7 Tips for Creating An Engaging Worship Space
People expect some thought, character, and multimedia to show up in worship spaces today, but that doesn't need to add up to just spending lots of money as a solution.
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Stage Design ResourceLighting Design Software Guide: Making It Easier With What Works (Part 1)
Dive into this three-part series about lighting design software, and how programs such as Vectorworks and LightConverse can best serve the needs of your church.
For years, we have known that good sound is critical to creating an atmosphere for worship. However, in the information age, we have developed the need for multisensory engagement.
We have not only been conditioned to crave it, but people are picky about what they experience.
Raising the Bar
So what does this mean for churches? It is not enough anymore that the paint in your church is not peeling; people expect some thought, character, and multimedia to show up in worship spaces today. The great news is that engaging worship spaces do not have to be about spending large amounts of money.
Finding a Style
Your budget will certainly have an impact on the end quality of what you do, but you do not necessarily have to drop tens or hundreds of thousands of dollars to bring visual interest to your space. It is not about adding expensive technology or visual elements, but about finding a style that engages your target demographic and using strategic media, color and contrast to enhance what is happening in the room.
It’s A Lot Simpler Than You Think
With a few strategic lights and a trip to Lowe’s or Fast Signs, you can be off and running. In fact, one of the most viewed stage designs on www.churchstagedesignideas.com, a popular online gathering place of stage design ideas, is based entirely on lighting bubble wrap hung against a dark backdrop.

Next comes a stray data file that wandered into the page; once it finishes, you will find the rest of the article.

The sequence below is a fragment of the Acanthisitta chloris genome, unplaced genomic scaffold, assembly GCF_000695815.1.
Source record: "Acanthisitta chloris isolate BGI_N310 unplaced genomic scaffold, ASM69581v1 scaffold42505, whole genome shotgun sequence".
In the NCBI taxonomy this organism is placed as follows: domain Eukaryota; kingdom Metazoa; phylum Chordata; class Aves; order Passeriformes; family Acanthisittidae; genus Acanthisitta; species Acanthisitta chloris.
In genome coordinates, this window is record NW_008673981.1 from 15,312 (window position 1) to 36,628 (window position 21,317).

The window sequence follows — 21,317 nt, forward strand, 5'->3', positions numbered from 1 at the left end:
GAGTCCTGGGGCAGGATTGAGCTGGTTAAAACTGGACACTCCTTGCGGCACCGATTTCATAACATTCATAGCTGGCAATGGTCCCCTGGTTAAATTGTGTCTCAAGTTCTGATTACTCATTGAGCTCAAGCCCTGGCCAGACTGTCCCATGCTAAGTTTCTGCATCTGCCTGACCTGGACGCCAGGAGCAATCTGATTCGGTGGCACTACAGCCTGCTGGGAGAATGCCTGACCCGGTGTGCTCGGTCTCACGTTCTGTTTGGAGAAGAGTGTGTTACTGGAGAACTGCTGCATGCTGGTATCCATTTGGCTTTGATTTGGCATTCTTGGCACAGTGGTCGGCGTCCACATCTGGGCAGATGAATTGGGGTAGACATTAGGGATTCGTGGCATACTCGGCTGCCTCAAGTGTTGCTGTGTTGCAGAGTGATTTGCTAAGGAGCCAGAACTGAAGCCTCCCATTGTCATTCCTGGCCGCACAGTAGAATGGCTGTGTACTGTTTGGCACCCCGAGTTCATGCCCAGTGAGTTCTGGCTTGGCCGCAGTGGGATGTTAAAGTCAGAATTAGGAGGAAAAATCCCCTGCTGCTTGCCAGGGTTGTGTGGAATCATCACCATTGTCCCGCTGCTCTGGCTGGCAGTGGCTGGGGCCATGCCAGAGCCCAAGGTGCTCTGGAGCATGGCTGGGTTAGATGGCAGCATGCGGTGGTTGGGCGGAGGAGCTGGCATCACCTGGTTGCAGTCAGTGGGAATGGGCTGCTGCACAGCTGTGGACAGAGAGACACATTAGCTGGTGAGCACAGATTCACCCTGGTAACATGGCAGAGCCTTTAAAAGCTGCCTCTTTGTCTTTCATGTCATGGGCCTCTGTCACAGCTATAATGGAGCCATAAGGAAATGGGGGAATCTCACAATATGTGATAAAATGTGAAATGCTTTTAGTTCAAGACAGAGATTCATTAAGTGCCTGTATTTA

To answer the question of how to get started, here are seven tips and tricks I have learned over the years:
1. Build a small team for stage design
Creativity is better in collaboration. Our best ideas came from a small group of people who would refine ideas, until they went from good to great.
2. Have diverse talents on your team
One of the most important people I had on my first team was not a lighting guy, but a skilled carpenter. When we threw ideas around, he would take them and begin processing how to make them. He’d often come back with tweaks that made the design better.
3. Use the talents that are readily available
You do not have to hire professional stage designers, unless your situation demands it. If you have people skilled in metal work, carpentry or sewing, start with those skills. Use the talents that God has placed within your church and began in that direction.
Latest ResourceFor Lighting Design, What Software Is The Right Match For Your Needs? (Part 3)
Dig into this final part of a three-part series that looks into choices for lighting design software, including Vectorworks and LightConverse, and how each can best serve the needs of your church.